Breath Sounds pp 291-304 | Cite as

Future Prospects for Respiratory Sound Research

Chapter

Abstract

Respiratory sounds remain one of the most valuable information for diagnosing and monitoring respiratory diseases in children and adults, especially since subjectivity of auscultation has been removed using computerized techniques. Nevertheless, their wide implementation in clinical practice needs further research in several areas. The future prospects for respiratory sound research are proposed to be organized in three main areas: basic and clinical research, equipment, and knowledge translation. Basic and clinical research is deemed necessary to establish the origin, characteristics, and clinical meaning of respiratory sounds in different respiratory diseases, across all ages and in different settings. There is also much room for technological advances by developing hand-held, user-friendly, and low-cost equipment with machine-learning algorithms that may provide automatic analysis of the main respiratory sound parameters. This information, if integrated in electronic health records, could contribute for robust clinical decision support systems, which could then be integrated in wearables to obtain data at bedside or remotely and empower not only health professionals but also patients, caregivers, and citizens for self-management of health and well-being. Finally, several systematic reviews and consensus involving different stakeholders on terminology, acquisition, analysis, and interpretation of respiratory sounds are needed to start a knowledge translation unit. This chapter will provide a comprehensive overview of the different areas of respiratory sounds where future research would be valuable to contribute to far-reaching positive changes in managing respiratory diseases.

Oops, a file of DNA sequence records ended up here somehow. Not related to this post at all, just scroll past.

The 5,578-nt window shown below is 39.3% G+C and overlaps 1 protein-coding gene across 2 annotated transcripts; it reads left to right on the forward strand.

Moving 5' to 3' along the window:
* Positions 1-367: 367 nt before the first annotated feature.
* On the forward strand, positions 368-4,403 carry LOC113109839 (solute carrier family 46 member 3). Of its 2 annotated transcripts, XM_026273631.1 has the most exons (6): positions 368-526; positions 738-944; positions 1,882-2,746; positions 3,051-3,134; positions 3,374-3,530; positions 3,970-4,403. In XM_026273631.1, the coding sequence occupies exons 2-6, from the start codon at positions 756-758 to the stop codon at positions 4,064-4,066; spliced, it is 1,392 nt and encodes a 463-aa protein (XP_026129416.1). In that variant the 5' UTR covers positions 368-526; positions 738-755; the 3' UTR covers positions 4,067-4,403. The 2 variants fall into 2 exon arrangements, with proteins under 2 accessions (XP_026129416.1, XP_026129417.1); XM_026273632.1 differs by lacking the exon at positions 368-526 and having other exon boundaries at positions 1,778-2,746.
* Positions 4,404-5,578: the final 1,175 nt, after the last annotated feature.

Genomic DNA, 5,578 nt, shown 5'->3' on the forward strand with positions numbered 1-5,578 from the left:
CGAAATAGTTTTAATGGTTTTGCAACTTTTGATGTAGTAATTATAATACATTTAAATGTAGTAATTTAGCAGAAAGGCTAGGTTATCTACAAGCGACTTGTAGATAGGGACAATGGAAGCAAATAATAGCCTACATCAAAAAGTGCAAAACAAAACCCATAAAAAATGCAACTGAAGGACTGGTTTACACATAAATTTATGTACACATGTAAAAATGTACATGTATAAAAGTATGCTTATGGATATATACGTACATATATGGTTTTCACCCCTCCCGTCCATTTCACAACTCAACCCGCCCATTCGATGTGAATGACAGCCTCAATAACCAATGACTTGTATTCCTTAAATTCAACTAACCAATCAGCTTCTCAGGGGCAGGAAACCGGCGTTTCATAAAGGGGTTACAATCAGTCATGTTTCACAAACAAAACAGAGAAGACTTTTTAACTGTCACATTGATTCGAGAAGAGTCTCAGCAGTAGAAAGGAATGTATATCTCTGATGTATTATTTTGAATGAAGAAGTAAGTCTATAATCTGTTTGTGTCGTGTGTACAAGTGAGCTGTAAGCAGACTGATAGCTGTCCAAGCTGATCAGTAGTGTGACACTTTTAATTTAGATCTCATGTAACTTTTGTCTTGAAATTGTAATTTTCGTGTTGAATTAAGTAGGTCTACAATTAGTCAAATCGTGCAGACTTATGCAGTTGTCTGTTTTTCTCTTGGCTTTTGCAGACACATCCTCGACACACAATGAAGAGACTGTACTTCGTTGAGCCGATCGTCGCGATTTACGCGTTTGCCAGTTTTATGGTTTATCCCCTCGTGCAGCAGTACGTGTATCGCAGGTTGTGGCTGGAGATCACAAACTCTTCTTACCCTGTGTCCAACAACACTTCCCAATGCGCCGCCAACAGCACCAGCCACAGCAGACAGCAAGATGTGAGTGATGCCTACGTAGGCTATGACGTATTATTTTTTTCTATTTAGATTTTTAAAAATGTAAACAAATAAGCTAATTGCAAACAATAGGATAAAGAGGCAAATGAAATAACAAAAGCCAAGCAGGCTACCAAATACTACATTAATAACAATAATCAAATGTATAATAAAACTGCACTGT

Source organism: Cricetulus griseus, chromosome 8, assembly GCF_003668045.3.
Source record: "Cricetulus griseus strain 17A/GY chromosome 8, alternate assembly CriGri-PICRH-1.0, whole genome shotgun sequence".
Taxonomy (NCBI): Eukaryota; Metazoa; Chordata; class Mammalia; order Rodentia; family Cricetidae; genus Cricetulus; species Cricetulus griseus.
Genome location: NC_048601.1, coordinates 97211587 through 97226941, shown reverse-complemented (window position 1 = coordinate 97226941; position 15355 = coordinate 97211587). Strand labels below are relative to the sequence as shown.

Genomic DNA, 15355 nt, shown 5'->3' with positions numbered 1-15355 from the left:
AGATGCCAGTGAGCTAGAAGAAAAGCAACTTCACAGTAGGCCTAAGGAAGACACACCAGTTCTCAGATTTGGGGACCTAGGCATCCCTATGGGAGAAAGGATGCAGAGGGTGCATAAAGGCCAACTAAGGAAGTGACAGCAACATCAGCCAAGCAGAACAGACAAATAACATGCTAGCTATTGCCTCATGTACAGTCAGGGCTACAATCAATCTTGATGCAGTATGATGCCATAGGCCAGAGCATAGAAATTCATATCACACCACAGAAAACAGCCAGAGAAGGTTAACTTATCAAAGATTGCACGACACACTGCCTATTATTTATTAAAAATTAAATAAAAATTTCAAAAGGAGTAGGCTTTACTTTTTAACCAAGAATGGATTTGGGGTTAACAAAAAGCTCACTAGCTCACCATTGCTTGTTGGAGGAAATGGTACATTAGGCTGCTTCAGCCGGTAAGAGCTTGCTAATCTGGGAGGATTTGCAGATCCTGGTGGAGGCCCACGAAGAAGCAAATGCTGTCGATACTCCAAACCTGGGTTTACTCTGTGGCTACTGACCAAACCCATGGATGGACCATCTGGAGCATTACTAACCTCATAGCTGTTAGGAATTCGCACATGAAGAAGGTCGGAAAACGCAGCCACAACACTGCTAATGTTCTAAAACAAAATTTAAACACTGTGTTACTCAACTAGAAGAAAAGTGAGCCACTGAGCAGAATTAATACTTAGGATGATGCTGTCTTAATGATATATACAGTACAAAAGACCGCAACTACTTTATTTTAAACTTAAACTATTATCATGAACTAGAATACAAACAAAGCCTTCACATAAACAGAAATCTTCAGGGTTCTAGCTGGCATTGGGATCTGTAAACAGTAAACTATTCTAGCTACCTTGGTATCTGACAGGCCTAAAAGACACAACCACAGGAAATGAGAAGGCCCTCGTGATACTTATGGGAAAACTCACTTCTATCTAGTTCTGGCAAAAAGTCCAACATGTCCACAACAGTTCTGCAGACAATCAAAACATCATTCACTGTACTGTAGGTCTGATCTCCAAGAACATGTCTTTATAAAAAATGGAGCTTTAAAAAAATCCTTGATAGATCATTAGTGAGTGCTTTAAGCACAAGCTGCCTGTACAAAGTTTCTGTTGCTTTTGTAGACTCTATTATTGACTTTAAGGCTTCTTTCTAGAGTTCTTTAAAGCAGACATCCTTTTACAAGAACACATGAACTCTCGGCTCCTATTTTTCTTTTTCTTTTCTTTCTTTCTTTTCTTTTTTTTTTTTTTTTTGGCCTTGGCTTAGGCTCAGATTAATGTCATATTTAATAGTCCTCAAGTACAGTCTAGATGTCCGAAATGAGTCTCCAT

Keywords

Respiratory sounds Knowledge translation Equipment Electronic health records Future research Translational research 

Notes

Acknowledgments

We would like to thank Ms. Bruria Freidman from the Sleep-Wake Disorder Unit of Soroka University Medical Center for her support and collaboration. This study was supported in part by the Israeli Ministry of Industry and Trade, the Kamin Program, award no. 46168, and by the Israel Science Foundation (ISF) grant no. 1403/15.

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© Springer International Publishing AG, part of Springer Nature 2018

Authors and Affiliations

  1. 1.Lab 3R—Respiratory Research and Rehabilitation Laboratory, School of Health SciencesUniversity of Aveiro (ESSUA)AveiroPortugal
  2. 2.Institute for Research in Biomedicine (iBiMED)University of AveiroAveiroPortugal
  3. 3.Centro de Investigação em Tecnologias e Serviços de Saúde (CINTESIS)University of PortoPortoPortugal

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